[svlug] j-core vs RISC-V

Rob Landley rob at landley.net
Wed May 10 14:38:36 PDT 2017

On 05/10/2017 01:38 AM, Rick Moen wrote:
> Quoting Rob Landley (rob at landley.net):
>> What was his query? 
> He asked:  'Do you think there is any chance to see large deployment of
> Linux on a new architecture?'

Short answer: on this one, yes.

Long answer:

1) it's not a new architecture, it's a variant of an existing
architecture. Running unmodified sh2 code was an explicit goal of the
new hardware design (up to and including booting existing Windows CE
images, for some reason). Up until 2015 or so we were developing against
the last sh2 toolchain released by Code Sourcery in 2010. (Implementing
SMP support required a new cmpxchg instruction the old toolchain
couldn't produce, and moving from binflt->fdpic required toolchain
patches which have since been merged upstream). Which puts us ahead of
cortex-m, which still has its fdpic support out of tree last I checked:


90% of the kernel work we did for linux was implementing device tree and
modern SMP support for an architecture that predated device tree and
modern SMP. If we hadn't cared about making new features like futexes
and thread local storage work we could probably have made an fpga
bitstream compatible with an existing board and not modified the kernel
at all.

B) Yes if for no other reason than se-instruments.com is shipping it to
customers and we intend to ramp up volume, hence the ASICs.

III) Pretty much all the fabs we talked to when reseraching ASIC
manufacturing is interested in offering j-core processors as a library
to their customers, since it's provably royalty-free. (They're
especially interested in the j1 variant, which is a stripped _down_ j2
with a microcoded shift-and-add version version of the multiply
instruction and using sram instead of cache/dram. I.E. arduino country.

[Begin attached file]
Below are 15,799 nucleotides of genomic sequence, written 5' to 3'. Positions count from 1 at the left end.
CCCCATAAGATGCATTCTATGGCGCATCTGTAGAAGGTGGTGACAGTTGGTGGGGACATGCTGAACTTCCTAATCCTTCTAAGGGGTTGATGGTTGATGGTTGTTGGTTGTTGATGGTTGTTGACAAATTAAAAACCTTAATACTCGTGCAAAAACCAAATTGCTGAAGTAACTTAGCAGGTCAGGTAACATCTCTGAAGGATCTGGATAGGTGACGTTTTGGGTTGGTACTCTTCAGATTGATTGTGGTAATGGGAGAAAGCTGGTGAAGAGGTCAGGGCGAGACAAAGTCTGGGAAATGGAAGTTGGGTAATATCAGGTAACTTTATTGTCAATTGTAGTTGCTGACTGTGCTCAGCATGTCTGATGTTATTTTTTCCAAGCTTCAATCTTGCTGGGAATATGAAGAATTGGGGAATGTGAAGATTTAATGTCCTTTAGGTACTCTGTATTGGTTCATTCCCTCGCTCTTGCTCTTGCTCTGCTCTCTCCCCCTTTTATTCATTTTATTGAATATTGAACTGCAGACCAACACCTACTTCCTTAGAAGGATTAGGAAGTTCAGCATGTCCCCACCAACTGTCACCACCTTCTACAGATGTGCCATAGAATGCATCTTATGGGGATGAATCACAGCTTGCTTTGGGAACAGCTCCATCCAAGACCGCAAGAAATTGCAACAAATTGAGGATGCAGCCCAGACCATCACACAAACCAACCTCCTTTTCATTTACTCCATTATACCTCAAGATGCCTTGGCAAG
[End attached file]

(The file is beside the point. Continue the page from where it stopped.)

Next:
We can replace a lot of 8-bit microcontrollers without increasing
transistor count or doing _too_ much damage to memory usage, and that
excites people.)

And finally, we made j-core.org and pushed support upstream into all the
vanilla packages (the kernel has "make ARCH=sh j2_defconfig", superh
fdpic is in current gcc/binutils, etc) so peopole _other_ than use could
use it. We didn't locally need that (works for us just fine already), we
did that because the architect of j-core was previously the founder of
uclinux.org back in the 90's. (That project rolled to a stop when he
moved to Japan in 2003 and went back to hardware development, he handed
uclinux off to other people who didn't maintain it. Jeff Dionne
understands how open source should work and how hardware should work,
and is trying to do a proper open source hardware platform.)

Helping other people use this is something we're spending rather a lot
of time and effort on. The turtle boards only exist because we want
people outside the company to have better development boards; we have
our own in-house EVB boards with lx45 on them and high end analog sensor
equipment and stuff. It's a startup so we're spinning lots of plates and
running from crisis to crisis, but we keep coming back to spin this one up.

Did that answer the question?


P.S. I think all this information and more was in the ELC talk I linked
to? It's a bit crass advertise on a list like this, and doing too much
pro/con arguing falls into that category if you ask me. But you did ask...

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